North Fork Of Long Island
When speaking about New York Cabernet, one is almost exclusively talking about wines from Long Island. As an appellation, Long Island extends nearly 120 miles out into the Atlantic Ocean from New York City. Only 15 miles or so wide, the island is split into two long fingers divided by the Peconic Bay near the town of Riverhead, 70 miles from the East River. Known as the North and South Forks, this end of the island is where viticulture has taken hold. The South Fork is synonymous to many with the Hamptons, New York’s answer to Malibu, and the area is home to a few vineyards. The majority, however, are in the more rural and pastoral North Fork, which at only five miles wide and 35 miles long is all but surrounded by water.

At present there are about 20 wineries in the area, all but two of which are relatively small. It is still a very young industry with the earliest wineries dating from the 1970s, but expansion has been swift as the area has a laundry list of natural attributes. While the more established upstate New York viticultural areas have a more extreme climate that favors white Vinifera varietals, Long Island has the ability to ripen red varieties such as Cabernet and Merlot. The warmer climate is a function of the more southerly latitude, the fact that the vineyards are nearly surrounded by the moderating influence of the Atlantic, and that they are shielded from extreme freezes by warm moist winds which blow in from the Carolinas in the fall and winter. Additionally, there is the enviable position of being a stone’s throw from one of the largest markets for fine wines in the world, New York City.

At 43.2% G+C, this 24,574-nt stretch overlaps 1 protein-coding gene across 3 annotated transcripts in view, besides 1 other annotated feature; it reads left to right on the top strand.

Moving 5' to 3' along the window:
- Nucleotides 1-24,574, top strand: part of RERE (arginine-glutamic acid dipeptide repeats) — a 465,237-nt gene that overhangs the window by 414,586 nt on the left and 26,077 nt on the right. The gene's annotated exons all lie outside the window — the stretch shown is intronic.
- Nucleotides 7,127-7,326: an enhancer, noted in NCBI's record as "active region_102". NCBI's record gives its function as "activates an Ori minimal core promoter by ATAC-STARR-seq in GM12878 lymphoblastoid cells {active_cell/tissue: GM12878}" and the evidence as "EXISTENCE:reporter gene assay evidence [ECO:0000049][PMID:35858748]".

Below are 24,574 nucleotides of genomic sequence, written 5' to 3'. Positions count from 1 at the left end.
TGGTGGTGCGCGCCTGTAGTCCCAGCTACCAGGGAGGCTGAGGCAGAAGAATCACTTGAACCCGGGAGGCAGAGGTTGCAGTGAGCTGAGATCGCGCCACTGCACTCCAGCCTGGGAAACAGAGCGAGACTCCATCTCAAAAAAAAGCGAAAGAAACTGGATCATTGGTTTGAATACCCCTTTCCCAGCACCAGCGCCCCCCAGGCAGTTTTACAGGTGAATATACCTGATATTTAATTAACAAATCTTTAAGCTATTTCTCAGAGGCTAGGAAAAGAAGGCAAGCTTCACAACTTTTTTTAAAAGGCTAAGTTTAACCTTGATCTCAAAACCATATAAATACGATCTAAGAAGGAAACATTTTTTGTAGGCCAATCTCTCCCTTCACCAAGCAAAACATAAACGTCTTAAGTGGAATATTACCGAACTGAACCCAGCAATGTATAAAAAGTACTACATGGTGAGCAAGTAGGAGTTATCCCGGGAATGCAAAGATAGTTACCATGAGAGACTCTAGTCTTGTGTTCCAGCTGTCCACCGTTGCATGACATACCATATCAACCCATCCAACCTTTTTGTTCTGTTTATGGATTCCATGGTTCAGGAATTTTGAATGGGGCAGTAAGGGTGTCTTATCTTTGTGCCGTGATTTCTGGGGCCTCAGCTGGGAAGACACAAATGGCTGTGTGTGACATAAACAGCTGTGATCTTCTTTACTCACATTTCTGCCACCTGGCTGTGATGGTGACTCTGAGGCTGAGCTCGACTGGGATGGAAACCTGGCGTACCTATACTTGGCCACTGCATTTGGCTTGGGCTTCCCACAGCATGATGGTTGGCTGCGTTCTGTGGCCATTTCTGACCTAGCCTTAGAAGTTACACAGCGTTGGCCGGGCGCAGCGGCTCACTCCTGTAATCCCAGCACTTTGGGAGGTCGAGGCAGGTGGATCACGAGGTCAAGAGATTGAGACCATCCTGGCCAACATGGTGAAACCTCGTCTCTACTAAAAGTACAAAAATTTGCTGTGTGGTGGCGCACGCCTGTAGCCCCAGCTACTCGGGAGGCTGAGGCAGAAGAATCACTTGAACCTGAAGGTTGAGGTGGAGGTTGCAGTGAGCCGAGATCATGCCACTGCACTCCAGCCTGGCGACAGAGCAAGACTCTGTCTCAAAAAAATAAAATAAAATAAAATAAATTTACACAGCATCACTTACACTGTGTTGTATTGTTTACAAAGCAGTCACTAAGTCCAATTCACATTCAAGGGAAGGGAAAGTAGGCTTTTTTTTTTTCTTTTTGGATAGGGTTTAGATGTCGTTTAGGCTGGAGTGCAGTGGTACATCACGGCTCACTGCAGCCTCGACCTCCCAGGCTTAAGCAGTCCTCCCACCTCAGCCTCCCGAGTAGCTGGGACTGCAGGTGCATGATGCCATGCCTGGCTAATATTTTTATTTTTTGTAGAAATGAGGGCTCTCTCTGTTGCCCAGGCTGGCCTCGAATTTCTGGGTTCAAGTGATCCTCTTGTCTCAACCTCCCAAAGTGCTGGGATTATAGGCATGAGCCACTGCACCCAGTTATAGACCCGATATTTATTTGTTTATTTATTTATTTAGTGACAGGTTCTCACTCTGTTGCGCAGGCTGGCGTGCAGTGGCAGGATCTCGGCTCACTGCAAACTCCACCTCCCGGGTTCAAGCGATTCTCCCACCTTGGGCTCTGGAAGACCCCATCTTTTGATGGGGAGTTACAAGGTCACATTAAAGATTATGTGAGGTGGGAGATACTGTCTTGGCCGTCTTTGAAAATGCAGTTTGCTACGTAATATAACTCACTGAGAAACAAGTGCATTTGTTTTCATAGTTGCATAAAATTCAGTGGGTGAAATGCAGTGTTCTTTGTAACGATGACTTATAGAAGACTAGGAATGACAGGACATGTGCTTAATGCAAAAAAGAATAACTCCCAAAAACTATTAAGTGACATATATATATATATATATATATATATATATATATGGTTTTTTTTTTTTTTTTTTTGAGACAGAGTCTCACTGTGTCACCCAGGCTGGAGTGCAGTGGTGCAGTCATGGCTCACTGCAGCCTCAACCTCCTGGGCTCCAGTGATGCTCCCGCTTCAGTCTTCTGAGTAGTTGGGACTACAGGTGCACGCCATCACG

As for Long Island Cabernet, many of the wines bear a resemblance to Bordeaux or Washington, in that they feature more restrained levels of alcohol and higher acidity levels than their California counterparts. In many ways, today’s wines remind one of similar efforts from Washington ten or even 15 years ago. It may just be that the area’s wine makers are a bit behind in the wine making curve that California and Washington vintners have set, and Long Island will claim its place in the upper echelon in the near future. As was the case with Washington (and Oregon’s Pinot Noir) in the 1980s, the potential is certainly there.